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Piaget’s Cognitive Development Theory

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Piaget’s Cognitive Development Theory

Developmental Profile #1

Children 0-2 Years Old

Piaget’s Cognitive Development Theory

Swiss Theorist Jean Piaget (1896-1980) was one of the most influential researchers in the area of developmental psychology during the 20th century. Piaget originally trained in the areas of biology and philosophy and considered himself a "genetic epistemologist." He was mainly interested in the biological influences on "how we come to know." He believed that what distinguishes human beings from other animals is our ability to do "abstract symbolic reasoning." Piaget was interested in how an organism adapts to its environment. Behavior is controlled through mental organizations called schemes that the individual uses to represent the world and designate action. This adaptation is driven by a biological drive to obtain balance between schemes and the environment.

Piaget hypothesized that infants are born with schemes operating at birth that he called “reflexes.” In other animals, these reflexes control behavior throughout life. However, in human beings as the infant uses these reflexes to adapt to the environment, these reflexes are quickly replaced with constructed schemes. Piaget described two processes used by the individual in its attempt to adapt: assimilation and accommodation. Both of these processes are used throughout life as the person increasingly adapts to the environment in a more complex manner. As schemes become increasingly more complex (i.e., responsible for more complex behaviors) they are termed structures. As one’s structures become more complex, they are organized in a hierarchical manner.

Stages of Cognitive Development. Piaget identified four stages in cognitive development:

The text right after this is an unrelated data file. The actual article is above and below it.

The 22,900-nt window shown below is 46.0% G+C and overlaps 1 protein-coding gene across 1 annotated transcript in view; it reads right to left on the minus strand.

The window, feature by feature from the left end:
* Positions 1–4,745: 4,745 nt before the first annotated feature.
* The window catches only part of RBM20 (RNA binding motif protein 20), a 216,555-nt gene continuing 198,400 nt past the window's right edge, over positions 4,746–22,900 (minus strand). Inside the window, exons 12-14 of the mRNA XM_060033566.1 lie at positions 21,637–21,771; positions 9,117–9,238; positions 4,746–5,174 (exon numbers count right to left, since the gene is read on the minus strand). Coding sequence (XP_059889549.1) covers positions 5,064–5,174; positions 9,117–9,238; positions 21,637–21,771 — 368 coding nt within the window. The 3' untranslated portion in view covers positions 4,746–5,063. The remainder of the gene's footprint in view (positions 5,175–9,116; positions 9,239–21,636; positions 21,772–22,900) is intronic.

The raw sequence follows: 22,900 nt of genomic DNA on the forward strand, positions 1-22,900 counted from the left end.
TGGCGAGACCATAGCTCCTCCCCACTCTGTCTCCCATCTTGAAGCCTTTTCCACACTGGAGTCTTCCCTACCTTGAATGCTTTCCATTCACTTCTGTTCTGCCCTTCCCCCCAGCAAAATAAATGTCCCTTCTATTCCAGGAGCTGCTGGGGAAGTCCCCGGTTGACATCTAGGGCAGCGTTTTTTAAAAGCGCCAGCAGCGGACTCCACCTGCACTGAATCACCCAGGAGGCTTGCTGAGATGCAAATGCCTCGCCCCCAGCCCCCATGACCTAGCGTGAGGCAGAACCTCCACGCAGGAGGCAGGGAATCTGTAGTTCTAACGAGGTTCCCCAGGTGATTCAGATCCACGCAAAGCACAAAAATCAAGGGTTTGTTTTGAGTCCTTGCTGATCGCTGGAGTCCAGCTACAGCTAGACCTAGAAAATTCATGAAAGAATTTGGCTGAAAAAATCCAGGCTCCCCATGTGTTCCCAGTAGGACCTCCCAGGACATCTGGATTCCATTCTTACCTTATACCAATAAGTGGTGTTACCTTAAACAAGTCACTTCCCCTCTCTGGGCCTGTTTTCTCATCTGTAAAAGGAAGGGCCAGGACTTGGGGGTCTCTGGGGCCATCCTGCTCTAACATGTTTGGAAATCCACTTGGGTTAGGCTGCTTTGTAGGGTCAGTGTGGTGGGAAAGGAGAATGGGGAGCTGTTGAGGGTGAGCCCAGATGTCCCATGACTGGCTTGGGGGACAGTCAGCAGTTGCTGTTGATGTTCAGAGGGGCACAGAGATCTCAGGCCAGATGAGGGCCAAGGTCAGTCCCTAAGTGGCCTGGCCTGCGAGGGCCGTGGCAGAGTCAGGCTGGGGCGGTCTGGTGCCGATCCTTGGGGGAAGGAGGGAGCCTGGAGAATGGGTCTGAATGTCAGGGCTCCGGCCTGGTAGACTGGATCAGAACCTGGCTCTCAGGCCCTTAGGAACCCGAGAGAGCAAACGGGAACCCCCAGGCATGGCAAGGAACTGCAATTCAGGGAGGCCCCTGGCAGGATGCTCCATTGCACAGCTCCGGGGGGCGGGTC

1. Sensorimotor stage (Infancy). In this period (which has 6 stages), intelligence is demonstrated through motor activity without the use of symbols. Knowledge of the world is limited (but developing) because it is based on physical interactions / experiences. Children acquire object permanence at about 7 months of age (memory). Physical development (mobility) allows the child to begin developing new intellectual abilities. Some symbolic (language) abilities are developed at the end of this stage.

2. Pre-operational stage (Toddler and Early Childhood). In this period (which has two sub stages), intelligence is demonstrated through the use of symbols, language use matures, and memory and imagination are developed, but thinking is done in a nonlogical, nonreversable manner. Egocentric thinking predominates

3. Concrete operational stage (Elementary and early adolescence). In this stage (characterized by 7 types of conservation: number, length, liquid, mass, weight, area, volume), intelligence is demonstrated through logical and systematic manipulation of symbols related to concrete objects. Operational thinking develops (mental actions that are reversible). Egocentric thought diminishes.

4. Formal operational stage (Adolescence and adulthood). In this stage, intelligence is demonstrated through the logical use of symbols related to abstract concepts. Early in the period, there is a return to egocentric thought. Only 35% of high school graduates in industrialized countries obtain formal operations; many people do not think formally during adulthood.

Vygotsky’s Social Theory of Cognitive Development

Born in 1896, Lev Vygotsky grew up during the Russian revolution. He graduated from a university, where he studied law, in 1917, the year the Bolsheviks took power. Instead of practicing law, Vygotsky became a schoolteacher. He read extensively in pedagogy and psychology; he lectured at various institutes, teacher's colleges, and workers' schools (on a wide range of topics including psychology, pedagogy, art, and literature); and he conducted some elementary psychological experiments. Although he was completely self-taught, he wrote a masterful article, which was accepted at the 1924 Second Neurological Congress of Psychology in Leningrad. Luria and Kornilov heard Vygotsky's address and invited him to join their faculty at the Mos- cow State University Institute of Experimental Psychology. After a 10-year career as a psychologist, Vygotsky was dead from tuberculosis (Van der Veer & Valsiner, 1991, pp. 4-18).

Vygotsky is distinctive in the field of psychology because he articulated a profoundly social explanation of human psychology. Vygotsky regarded human psychology as entirely social. He said that psychological phenomena originate in social interaction,

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